Learning During a Crisis: the SARS Epidemic in Taiwan
When SARS struck Taiwan in the spring of 2003, many people feared that the disease would spread through the healthcare system. As a result, outpatient medical visits fell by over 30 percent in the course of a few weeks. This paper examines how both public information (SARS incidence reports) and private information (the behavior and opinions of peers) contributed to this public reaction. We identify social learning through a difference-in-difference strategy that compares long time community residents to recent arrivals, who are less socially connected. We find that people learned from both public and private sources during SARS. In a dynamic simulation based on the regressions, social learning substantially magnifes the response to SARS.
We received helpful feedback from Tim Conley, Steven Durlauf, Enrico Moretti, Kaivan Munshi, Kenneth Wolpin, and seminar participants at the University of Chicago, Georgia Tech, Notre Dame, the University of North Carolina, and the University of Pennsylvania. Thanks to Hugh Montag for research assistance. Anup Malani acknowledges financial support from the Samuel J. Kersten Faculty Fund. This study is based in part on data from the National Health Insurance Research Database provided by the Bureau of National Health Insurance, Department of Health and managed by National Health Research Institutes. The interpretation and conclusions contained herein do not represent those of Bureau of National Health Insurance, the National Bureau of Economic Research, the Department of Health or National Health Research Institutes.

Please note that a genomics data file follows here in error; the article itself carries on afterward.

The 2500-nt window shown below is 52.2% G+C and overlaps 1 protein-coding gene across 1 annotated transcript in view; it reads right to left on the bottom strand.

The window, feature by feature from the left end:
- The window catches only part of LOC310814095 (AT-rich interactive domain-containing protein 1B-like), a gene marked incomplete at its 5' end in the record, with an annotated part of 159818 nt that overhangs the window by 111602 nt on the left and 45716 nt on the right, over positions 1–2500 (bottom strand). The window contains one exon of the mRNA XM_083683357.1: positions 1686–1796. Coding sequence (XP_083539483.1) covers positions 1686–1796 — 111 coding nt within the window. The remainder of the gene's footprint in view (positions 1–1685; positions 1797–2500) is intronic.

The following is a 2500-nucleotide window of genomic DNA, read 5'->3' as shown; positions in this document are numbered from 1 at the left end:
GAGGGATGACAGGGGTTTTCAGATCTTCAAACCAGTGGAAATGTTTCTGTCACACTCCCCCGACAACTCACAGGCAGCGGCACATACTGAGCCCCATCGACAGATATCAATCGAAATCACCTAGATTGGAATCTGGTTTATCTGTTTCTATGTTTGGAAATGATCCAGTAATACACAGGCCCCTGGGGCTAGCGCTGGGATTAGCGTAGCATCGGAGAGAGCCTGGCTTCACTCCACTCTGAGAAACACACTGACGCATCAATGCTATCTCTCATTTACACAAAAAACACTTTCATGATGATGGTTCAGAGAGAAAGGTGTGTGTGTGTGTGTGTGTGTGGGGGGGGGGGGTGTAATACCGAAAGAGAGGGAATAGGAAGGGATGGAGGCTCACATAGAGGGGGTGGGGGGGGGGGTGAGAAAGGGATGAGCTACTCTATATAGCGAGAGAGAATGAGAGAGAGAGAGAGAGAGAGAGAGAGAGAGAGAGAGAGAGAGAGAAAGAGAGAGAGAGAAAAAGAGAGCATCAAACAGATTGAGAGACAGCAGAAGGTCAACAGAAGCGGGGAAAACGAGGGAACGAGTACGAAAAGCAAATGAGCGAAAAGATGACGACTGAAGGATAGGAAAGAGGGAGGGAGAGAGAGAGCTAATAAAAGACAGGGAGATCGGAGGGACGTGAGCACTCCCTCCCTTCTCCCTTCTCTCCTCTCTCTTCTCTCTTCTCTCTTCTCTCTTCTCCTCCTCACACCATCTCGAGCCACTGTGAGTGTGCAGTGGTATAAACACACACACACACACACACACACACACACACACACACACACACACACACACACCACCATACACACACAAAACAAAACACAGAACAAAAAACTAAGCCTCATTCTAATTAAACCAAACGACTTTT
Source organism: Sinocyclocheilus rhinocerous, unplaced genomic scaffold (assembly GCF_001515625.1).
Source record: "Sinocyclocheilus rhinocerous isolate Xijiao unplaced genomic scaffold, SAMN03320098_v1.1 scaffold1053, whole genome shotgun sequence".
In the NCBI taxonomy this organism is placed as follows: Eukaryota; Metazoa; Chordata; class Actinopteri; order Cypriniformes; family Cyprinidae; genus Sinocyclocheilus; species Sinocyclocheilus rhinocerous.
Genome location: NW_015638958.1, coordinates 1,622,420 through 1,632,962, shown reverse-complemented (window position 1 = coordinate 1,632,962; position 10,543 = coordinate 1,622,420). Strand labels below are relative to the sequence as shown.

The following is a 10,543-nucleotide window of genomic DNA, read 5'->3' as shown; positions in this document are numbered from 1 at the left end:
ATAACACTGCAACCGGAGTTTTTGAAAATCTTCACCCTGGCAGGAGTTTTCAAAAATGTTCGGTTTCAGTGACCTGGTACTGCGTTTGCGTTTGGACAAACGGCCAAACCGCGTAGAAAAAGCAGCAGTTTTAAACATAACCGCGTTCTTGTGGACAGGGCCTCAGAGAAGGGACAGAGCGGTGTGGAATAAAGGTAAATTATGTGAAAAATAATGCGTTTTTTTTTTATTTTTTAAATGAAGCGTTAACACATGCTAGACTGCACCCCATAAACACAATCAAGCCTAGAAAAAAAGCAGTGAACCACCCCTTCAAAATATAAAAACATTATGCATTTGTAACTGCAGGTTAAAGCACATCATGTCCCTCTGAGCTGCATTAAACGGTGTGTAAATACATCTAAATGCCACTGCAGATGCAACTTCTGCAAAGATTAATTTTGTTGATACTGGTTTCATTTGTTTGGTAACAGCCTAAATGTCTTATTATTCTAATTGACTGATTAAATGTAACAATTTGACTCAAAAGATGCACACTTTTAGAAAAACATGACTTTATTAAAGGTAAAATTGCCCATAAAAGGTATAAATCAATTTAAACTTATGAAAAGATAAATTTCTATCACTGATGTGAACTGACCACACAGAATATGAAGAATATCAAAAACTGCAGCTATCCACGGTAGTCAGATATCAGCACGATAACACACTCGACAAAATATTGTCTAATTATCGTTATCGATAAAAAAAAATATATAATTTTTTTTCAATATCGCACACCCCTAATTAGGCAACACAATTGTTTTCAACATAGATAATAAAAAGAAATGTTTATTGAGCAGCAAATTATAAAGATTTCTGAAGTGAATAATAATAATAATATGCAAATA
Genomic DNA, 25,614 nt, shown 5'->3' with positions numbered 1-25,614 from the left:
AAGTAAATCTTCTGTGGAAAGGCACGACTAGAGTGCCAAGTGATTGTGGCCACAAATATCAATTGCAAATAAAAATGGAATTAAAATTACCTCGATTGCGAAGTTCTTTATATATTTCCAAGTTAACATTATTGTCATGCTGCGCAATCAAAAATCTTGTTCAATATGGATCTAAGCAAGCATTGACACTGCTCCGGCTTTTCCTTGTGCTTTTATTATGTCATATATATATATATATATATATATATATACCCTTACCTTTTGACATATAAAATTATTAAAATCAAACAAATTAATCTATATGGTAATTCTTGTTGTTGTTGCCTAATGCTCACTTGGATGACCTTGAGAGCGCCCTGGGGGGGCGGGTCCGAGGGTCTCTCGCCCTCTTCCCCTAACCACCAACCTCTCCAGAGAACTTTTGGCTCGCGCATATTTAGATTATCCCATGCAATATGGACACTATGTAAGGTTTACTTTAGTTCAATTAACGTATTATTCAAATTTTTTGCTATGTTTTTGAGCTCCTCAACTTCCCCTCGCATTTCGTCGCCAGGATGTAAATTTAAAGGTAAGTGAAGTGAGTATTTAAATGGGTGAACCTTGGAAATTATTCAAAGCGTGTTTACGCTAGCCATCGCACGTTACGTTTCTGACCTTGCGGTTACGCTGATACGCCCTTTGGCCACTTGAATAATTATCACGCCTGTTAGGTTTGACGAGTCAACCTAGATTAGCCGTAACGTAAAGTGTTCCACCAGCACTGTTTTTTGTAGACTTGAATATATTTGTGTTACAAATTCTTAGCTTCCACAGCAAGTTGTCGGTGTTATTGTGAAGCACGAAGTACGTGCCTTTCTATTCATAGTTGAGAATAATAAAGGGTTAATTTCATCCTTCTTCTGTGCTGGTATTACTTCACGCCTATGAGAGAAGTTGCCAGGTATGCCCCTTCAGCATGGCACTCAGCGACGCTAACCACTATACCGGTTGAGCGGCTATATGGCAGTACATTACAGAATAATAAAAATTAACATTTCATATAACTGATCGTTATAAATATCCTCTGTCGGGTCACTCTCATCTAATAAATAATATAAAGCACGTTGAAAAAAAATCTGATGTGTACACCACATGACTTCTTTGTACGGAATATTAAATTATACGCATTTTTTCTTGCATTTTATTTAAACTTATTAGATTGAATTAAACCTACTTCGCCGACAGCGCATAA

Bennett, Daniel & Chiang, Chun-Fang & Malani, Anup, 2015. "Learning during a crisis: The SARS epidemic in Taiwan," Journal of Development Economics, Elsevier, vol. 112(C), pages 1-18. citation courtesy of